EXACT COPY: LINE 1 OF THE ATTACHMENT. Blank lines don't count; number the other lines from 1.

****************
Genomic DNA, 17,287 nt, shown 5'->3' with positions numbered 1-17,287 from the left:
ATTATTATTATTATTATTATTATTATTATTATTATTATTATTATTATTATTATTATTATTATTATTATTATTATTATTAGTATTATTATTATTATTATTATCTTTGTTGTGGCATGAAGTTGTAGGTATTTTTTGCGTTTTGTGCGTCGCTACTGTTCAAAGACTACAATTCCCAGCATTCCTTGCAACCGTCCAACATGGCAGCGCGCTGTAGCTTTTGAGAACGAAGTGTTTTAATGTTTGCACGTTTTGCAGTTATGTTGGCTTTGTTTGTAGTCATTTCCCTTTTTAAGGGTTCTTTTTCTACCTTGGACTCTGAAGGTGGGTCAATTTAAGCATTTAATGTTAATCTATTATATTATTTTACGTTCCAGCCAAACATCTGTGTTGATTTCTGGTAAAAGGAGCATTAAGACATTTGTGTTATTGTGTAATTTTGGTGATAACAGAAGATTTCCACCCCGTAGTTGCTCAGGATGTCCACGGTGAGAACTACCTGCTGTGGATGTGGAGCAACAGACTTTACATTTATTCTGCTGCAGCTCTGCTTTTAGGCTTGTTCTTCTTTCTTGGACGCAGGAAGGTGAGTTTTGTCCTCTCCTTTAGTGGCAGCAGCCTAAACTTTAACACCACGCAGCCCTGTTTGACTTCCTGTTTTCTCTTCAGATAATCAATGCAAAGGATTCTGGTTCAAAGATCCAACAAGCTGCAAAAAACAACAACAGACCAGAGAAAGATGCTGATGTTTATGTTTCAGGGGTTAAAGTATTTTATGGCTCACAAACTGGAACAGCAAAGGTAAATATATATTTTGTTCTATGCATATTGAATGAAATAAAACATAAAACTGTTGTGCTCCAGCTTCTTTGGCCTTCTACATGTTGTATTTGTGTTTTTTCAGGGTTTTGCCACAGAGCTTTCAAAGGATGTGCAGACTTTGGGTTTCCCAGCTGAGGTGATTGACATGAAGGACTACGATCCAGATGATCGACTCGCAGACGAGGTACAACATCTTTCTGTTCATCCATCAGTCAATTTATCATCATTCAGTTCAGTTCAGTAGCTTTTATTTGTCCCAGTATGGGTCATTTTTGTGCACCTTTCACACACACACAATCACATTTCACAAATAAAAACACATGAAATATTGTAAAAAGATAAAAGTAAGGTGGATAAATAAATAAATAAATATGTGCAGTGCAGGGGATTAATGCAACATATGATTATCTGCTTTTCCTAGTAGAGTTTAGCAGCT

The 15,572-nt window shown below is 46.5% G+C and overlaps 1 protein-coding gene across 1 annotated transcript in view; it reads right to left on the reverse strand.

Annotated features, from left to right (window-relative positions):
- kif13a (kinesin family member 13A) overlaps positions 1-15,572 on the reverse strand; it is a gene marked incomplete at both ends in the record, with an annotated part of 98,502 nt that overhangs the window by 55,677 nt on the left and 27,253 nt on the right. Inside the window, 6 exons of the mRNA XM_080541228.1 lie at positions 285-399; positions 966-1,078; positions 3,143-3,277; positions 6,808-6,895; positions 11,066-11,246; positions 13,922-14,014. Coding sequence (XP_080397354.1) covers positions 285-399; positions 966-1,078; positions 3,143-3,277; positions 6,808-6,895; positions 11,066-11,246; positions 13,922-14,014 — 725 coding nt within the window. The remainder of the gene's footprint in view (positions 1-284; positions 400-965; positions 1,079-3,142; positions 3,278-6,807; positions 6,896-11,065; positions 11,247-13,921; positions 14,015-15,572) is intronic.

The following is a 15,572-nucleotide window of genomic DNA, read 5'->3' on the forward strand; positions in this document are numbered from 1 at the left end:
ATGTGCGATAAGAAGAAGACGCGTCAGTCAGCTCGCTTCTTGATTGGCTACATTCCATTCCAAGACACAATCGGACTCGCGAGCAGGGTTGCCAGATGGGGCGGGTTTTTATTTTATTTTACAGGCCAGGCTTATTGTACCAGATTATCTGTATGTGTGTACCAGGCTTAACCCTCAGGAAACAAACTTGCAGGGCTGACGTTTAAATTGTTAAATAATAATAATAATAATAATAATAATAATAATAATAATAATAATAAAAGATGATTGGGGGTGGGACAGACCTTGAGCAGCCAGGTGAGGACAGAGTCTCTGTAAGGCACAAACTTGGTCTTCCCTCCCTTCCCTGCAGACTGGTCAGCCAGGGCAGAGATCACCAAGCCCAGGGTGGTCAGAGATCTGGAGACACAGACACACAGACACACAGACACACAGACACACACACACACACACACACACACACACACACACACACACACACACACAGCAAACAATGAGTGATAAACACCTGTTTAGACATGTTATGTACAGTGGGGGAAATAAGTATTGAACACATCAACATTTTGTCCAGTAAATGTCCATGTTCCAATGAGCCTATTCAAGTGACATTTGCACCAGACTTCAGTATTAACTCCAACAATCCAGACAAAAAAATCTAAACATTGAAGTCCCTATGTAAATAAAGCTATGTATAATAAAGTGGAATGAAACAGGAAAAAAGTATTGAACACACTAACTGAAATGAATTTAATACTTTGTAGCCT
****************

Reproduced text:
Genomic DNA, 17,287 nt, shown 5'->3' with positions numbered 1-17,287 from the left: